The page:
Frank William Boreham 1871-1959

Frank William Boreham 1871-1959
A photo F W Boreham took of himself in 1911

Saturday, November 24, 2007

Boreham on the Kitchen and the Sacred Art of Cooking

There hangs at the Louvre a great painting by Murillo, in which the artist pictures the interior of a kitchen. But the toilers moving to and fro are not mortals in old work-a-day dresses, but beautiful white-winged angels.

One serenely puts the kettle on the fire to boil; one is lifting a pail of water with most perfect grace; one is at the dresser, taking down the plates; whilst a youthful cherub is moving here and there, his face radiant at being permitted to take part in such sacred tasks.

The charm of the picture lies in the fact that no incongruity strikes the beholders. It seems the most natural thing in the world that the angels should be busying themselves with pots and pans. It is not that the angels are degraded into being cooks; it is that the kitchen is made to seem worthy of the angels.

It really seems to me that a school of cookery is an order of priesthood. The cook is not very far from the kingdom of God. He is a priest presiding continually over a frightful hecatomb of slaughtered victims. Innocent victims, too, and innocent victims who have died that, by dying, they may nourish the life of others more guilty than themselves. Upon this holocaust of sacrificial blood the cook gazes continually; and he must be blind as the blindest bat yet born if he does not perceive in it all an expression of that great vicarious law that is the very crux and climax of the gospel. The kitchen table is an altar, if the cook only knew it; and he is himself a priest, presiding every day over scenes of solemn sacrifice. Yes, the table is an altar, and Professor Robertson Smith, that prince of Hebraists, tells us that we miss the whole spiritual beauty of the Old Testament unless we see that the sacrificial altar was the natural evolution of the sacrificial table.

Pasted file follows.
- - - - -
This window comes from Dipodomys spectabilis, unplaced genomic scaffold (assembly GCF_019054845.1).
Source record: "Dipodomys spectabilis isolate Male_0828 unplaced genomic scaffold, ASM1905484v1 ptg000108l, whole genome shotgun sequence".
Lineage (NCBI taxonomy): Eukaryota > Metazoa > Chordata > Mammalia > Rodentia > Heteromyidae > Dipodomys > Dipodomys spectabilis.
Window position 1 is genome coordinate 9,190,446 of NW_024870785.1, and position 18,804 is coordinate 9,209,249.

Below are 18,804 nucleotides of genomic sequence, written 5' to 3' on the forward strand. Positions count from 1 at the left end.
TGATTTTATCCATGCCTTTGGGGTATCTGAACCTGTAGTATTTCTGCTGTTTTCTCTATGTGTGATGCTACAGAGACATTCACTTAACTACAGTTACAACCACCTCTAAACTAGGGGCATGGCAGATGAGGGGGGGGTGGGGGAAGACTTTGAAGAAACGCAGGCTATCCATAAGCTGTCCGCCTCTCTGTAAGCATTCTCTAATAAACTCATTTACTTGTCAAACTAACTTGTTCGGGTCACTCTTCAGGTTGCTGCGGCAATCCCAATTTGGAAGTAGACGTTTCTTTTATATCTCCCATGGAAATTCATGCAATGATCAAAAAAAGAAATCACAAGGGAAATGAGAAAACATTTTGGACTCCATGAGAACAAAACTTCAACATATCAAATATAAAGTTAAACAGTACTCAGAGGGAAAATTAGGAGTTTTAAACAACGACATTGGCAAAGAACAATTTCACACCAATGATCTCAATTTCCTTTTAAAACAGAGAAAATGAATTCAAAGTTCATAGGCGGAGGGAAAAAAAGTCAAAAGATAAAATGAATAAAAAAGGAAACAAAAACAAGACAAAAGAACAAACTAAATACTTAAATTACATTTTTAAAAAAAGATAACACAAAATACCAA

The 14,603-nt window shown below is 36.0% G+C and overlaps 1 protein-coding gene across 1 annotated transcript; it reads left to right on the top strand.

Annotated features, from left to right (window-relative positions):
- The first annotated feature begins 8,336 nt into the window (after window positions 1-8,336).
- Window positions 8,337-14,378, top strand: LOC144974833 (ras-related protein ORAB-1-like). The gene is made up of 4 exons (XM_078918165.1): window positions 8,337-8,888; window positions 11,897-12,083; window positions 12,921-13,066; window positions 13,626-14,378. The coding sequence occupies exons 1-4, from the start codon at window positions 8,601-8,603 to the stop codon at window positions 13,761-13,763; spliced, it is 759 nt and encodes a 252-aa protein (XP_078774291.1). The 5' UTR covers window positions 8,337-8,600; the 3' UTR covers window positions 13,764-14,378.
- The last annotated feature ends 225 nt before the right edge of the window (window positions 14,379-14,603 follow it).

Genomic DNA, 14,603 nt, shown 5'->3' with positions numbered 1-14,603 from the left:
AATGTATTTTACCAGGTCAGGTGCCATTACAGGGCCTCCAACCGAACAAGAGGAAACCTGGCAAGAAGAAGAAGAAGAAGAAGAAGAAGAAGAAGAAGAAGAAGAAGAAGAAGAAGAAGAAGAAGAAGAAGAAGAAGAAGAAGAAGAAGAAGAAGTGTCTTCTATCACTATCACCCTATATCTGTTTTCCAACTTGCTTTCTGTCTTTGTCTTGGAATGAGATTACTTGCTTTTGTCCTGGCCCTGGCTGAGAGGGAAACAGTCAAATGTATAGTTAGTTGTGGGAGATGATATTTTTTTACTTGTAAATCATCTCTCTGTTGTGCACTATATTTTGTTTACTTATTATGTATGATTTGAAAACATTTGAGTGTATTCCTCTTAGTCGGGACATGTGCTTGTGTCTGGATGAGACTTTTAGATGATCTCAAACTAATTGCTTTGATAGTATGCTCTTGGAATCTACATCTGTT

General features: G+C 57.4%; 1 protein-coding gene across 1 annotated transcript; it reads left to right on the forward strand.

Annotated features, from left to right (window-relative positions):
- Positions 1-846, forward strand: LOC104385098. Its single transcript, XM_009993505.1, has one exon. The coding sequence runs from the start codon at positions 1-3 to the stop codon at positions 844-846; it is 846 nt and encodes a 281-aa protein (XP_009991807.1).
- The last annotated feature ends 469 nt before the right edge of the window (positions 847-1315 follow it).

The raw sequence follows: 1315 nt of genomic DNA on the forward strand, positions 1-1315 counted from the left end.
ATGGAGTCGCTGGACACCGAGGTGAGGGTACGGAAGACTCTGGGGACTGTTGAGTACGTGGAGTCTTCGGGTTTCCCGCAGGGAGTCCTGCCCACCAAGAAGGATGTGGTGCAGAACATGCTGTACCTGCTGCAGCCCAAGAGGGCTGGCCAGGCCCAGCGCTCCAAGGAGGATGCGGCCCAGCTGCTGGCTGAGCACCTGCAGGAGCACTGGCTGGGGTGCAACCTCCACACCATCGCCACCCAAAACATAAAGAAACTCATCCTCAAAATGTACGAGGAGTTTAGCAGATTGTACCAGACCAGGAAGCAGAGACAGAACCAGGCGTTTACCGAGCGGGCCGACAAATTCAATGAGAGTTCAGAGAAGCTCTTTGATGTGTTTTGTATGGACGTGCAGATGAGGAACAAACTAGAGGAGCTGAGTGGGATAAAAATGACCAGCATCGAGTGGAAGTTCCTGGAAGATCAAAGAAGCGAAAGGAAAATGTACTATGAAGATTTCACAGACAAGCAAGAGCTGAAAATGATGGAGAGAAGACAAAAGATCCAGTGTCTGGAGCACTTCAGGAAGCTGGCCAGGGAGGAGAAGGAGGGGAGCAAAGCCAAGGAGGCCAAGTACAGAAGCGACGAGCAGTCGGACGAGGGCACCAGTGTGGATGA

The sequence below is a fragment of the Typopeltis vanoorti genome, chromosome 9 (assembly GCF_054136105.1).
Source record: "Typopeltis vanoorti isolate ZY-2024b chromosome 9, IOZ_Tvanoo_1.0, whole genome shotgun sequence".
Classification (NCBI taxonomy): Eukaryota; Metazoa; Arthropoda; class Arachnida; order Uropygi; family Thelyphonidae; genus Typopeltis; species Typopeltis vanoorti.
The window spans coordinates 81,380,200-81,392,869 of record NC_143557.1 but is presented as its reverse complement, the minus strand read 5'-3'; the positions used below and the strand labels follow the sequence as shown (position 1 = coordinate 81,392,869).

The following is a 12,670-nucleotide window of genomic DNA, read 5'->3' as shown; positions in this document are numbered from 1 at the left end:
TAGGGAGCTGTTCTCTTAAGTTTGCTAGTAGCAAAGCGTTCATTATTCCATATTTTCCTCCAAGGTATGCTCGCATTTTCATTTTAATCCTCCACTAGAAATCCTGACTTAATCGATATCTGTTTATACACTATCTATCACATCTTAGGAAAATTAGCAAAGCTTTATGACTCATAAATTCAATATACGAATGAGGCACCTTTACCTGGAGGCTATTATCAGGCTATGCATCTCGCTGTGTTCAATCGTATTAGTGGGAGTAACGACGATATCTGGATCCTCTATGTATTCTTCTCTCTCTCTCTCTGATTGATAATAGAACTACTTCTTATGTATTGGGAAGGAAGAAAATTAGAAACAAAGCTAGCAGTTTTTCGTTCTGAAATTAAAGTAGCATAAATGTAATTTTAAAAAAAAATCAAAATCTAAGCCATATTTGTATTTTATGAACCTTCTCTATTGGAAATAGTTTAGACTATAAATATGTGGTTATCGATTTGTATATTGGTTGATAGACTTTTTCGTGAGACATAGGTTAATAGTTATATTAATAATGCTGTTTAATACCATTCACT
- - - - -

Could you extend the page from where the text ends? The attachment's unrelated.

It is not strange, therefore, that the kitchen is sometimes crowded with angels. It would be wonderful, all things considered, if no heavenly visitants appeared there. 'Dining in company is a divine institution,' says Edward White, in his Minor Moralities, 'so let the art of cooking be honoured by all people. Cookery distinguishes humankind from the beasts that perish.

Cakes for angels! The angels in the kitchen! Dear me! How the angels and the cooks seem to meet and mingle at every turn! Between the cooks and the angels there seems to be some subtle affinity, some indefinable relationship! The whole matter is too deep for me, as I feared, when I set out, that it would be.

I can only see that things secular and things sacred are inextricably interwoven. Heaven invades earth at every point; and the more sweetly human a thing is, the more solemnly divine it is as well. I cannot write half a dozen lines about cooks without coming on the angels; and next time I venture tremblingly into the kitchen I shall confidently expect to hear such songs as the shepherds heard in the fields near Bethlehem.

F W Boreham, ‘The Angel of the Kitchen’, The Golden Milestone (London: Charles H Kelly, 1915), 169-177.

Image: Murillo’s Angels in the Kitchen.